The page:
Table of Contents
Decide of the week
Rebecca Corridor’s first movie as director is an assured therapy of a 1929 novel by Harlem Renaissance author Nella Larsen. It’s the story of two light-skinned Black girls in New York and the other ways through which they “move” for white – curiously, shot in black-and-white, so all pores and skin tones are shades of gray. Tessa Thompson performs Harlem physician’s spouse Irene, settled in her bourgeois lifetime of charity work and cliquey soirees. Former schoolfriend Clare (Ruth Negga, channelling Tennessee Williams) has hid her racial identification to the extent of getting a white, racist husband. After they meet by probability, Clare brings pleasure but in addition disruption to the emotionally repressed Irene’s routine.
Wednesday 10 November, Netflix
Mr Dependable, Tom Hanks, sprinkles his twinkly-eyed everyman stardust on Miguel Sapochnik’s partaking post-apocalypse drama. His eponymous engineer, alone and ailing in St Louis after a photo voltaic flare-inspired catastrophe has left the planet irradiated and dust-blown, builds a robotic, Jeff, to take care of his pet canine when he’s gone. However when a superstorm approaches, the trio have to hit the highway: vacation spot San Francisco. Jeff (voiced by Caleb Landry Jones) has a definite Brief Circuit air to it, which can endear or annoy because it learns about human and canine foibles alike.
Out now, Apple TV+
Portrait of a Woman on Fireplace
This luxurious, sensuous drama from the nice French film-maker Céline Sciamma follows Noémie Merlant’s late 18th-century artist Marianne to an island off the coast of Brittany. There, she is commissioned to create a portrait of a younger woman, Héloïse (Adèle Haenel), for her supposed husband – however in secret, as Héloïse refuses to marry and even sit for the portray. The ruse quickly collapses and the two girls start a febrile love affair in an all-female setting freed from the male gaze – with the act of seeing and being seen shifting from restrictive to liberating.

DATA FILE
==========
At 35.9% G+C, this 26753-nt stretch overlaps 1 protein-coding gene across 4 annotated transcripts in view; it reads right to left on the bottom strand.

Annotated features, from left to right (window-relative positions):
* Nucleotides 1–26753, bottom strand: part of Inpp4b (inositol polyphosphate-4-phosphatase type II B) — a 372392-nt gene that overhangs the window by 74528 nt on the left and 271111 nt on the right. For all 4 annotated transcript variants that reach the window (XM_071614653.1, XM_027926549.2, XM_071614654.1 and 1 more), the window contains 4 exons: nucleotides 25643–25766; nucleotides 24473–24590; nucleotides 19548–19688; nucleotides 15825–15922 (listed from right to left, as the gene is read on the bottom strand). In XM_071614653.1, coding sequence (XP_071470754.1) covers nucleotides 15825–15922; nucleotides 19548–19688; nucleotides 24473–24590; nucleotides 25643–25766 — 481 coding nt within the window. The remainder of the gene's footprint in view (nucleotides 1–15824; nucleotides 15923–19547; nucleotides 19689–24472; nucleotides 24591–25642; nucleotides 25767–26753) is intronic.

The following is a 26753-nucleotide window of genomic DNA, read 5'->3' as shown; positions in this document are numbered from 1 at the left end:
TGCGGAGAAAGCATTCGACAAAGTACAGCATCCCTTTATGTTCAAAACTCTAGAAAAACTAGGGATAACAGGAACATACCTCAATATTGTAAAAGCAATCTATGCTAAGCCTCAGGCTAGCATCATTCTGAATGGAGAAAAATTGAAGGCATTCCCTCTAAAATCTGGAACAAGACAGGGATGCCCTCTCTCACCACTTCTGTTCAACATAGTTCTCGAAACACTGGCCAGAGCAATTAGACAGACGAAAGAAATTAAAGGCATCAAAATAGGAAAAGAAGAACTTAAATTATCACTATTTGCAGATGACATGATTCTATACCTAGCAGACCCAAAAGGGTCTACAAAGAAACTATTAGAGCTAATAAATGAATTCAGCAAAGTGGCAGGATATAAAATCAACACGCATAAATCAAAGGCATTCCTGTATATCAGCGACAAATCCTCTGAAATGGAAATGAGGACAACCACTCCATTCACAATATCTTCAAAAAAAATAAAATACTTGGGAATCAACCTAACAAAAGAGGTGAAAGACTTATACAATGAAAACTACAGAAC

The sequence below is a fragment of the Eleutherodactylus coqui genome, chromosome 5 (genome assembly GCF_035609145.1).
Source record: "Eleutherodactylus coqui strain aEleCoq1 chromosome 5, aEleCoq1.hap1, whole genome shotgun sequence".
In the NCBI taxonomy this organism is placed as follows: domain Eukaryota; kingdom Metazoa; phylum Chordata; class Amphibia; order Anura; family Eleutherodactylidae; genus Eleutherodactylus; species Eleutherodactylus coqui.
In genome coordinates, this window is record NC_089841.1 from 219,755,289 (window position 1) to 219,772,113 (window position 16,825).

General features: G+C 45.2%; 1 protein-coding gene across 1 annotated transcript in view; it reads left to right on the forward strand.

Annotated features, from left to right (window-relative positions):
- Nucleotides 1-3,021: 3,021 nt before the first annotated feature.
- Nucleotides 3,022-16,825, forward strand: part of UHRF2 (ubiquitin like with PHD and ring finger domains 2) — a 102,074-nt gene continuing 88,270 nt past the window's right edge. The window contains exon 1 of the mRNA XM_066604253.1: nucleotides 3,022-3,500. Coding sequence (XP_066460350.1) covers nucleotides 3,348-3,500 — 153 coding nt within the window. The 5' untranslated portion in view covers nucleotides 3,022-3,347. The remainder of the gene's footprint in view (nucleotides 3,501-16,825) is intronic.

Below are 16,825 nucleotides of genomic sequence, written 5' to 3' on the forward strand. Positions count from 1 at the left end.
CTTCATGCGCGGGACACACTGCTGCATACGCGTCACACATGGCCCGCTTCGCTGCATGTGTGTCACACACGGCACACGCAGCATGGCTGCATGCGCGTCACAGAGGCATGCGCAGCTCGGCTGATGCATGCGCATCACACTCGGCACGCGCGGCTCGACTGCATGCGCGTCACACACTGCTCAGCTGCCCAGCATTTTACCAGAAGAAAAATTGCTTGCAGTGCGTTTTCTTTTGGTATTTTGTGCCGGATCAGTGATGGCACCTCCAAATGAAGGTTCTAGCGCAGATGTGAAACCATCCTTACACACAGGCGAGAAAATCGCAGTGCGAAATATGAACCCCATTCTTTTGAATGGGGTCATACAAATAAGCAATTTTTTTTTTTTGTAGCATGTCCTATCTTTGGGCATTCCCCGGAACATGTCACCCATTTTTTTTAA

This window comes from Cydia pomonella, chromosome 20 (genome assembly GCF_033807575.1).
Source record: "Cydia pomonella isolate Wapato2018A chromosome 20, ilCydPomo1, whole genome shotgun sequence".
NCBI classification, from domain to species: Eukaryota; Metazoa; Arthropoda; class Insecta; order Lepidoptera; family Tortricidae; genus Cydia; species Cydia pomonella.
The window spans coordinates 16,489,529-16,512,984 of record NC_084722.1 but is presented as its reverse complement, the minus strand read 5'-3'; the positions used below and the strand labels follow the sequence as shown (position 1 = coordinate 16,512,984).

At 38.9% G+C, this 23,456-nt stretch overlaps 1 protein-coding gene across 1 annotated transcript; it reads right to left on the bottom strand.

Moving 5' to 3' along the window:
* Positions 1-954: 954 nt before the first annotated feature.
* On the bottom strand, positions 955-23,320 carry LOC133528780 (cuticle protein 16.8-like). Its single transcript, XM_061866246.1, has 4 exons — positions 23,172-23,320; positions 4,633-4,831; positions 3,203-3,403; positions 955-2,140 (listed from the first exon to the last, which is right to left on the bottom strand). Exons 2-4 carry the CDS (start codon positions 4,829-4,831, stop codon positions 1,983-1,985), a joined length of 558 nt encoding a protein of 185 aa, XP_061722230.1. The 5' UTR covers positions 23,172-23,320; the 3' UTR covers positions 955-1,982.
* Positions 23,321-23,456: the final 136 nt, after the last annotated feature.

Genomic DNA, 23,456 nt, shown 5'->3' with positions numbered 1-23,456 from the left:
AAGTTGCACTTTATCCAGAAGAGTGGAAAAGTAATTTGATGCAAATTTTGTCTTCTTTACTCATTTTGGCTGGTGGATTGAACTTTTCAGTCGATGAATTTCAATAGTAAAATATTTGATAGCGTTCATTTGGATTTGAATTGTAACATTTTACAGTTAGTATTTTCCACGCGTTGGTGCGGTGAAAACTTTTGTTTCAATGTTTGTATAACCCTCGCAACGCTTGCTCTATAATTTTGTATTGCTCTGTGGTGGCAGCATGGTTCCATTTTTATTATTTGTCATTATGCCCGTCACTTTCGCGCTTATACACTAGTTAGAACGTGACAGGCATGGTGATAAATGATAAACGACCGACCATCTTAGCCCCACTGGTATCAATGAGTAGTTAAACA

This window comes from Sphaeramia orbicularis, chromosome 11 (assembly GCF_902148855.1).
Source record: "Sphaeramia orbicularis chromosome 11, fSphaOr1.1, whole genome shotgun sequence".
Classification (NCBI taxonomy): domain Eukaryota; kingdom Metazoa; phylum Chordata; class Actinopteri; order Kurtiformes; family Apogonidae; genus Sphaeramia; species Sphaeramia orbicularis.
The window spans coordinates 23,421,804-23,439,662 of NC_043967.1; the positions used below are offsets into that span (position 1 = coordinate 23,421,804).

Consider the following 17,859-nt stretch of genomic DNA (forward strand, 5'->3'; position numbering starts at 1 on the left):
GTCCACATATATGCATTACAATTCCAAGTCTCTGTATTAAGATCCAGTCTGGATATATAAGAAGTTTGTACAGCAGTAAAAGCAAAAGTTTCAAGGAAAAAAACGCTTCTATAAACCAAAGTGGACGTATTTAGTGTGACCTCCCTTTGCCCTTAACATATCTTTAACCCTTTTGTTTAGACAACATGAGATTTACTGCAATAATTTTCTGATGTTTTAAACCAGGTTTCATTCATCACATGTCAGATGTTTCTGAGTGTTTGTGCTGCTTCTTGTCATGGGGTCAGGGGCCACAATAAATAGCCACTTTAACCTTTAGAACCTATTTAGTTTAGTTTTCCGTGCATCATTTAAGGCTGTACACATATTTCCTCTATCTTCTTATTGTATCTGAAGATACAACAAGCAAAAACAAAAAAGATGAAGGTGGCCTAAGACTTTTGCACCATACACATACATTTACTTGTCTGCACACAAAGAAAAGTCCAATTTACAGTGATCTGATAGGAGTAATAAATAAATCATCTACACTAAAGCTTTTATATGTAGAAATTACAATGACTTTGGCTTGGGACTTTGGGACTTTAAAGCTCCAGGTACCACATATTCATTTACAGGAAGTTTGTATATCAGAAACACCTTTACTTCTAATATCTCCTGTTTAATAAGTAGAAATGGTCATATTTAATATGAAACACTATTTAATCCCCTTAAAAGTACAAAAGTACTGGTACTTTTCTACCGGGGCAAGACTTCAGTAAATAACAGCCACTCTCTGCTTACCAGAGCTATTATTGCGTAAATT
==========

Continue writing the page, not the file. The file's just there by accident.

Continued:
Saturday 6 November, 9pm, BBC 4
I Was a Male Warfare Bride
What a pleasure it’s to see Cary Grant taking part in off a powerful feminine lead. To the likes of Katharine Hepburn and Irene Dunne may be added Ann Sheridan in Howard Hawks’s 1949 comedy, set in postwar Berlin. Her US Military officer has a working relationship of “sexual antagonism”, as she dubs it, with Cary Grant’s French captain, which predictably leads to love. Grant’s typically subversive take on masculinity in his roles is to the fore right here – to the extent of him donning feminine clothes – in a massively entertaining caper.
Sunday 7 November, 3.55pm, Speaking Footage TV
Echoes of Apocalypse Now abound in James Grey’s beautiful-looking, portentous sci-fi drama. Astronaut Roy (Brad Pitt) finds his skilled insouciance crumbling when he’s despatched to Neptune to find the supply of power bursts that threaten the Earth – and which can come from his long-lost father (Tommy Lee Jones, in the Kurtz position). Shot in a stately vogue underpinned by Roy’s pensive voiceover, it’s a slow-burning story, punctuated by impressively realised scenes of peril.
Wednesday 10 November, Amazon Prime Video
My Father and Me
Documentary film-maker Nick Broomfield’s father, Maurice, was certainly one of Britain’s main postwar industrial photographers, creating fantastically lit, romanticised pictures of manufacturing unit employees (on show from at present in an exhibition at the V&A in London). Nick is a extra political, off-the-cuff observer of life and, as such, was initially a disappointment to his mother or father. Right here, the son reassesses his relationship with a person who was a conscientious objector, married a Jewish Czech wartime refugee and owned a Gypsy caravan. It’s a household historical past that additionally serves as a bracingly trustworthy self-portrait.
Wednesday 10 November, 10pm, BBC 4
Lioness: The Nicola Adams Story
Though girls’s boxing is now an accepted a part of the sporting world (at the least on the novice aspect), the story of Olympic champion Nicola Adams exhibits how hard-won that success has been. Helena Coan’s bruising documentary highlights Jane Crouch’s makes an attempt in the 90s to normalise feminine participation, a baton that handed to a gutsy lady from Leeds with ADHD and a violent father (he denies the allegation), who overcame pig-headed resistance to equality from gyms, the media and the boxing authorities. How she nonetheless got here up smiling is a surprise to witness.
Friday 12 November, Amazon Prime Video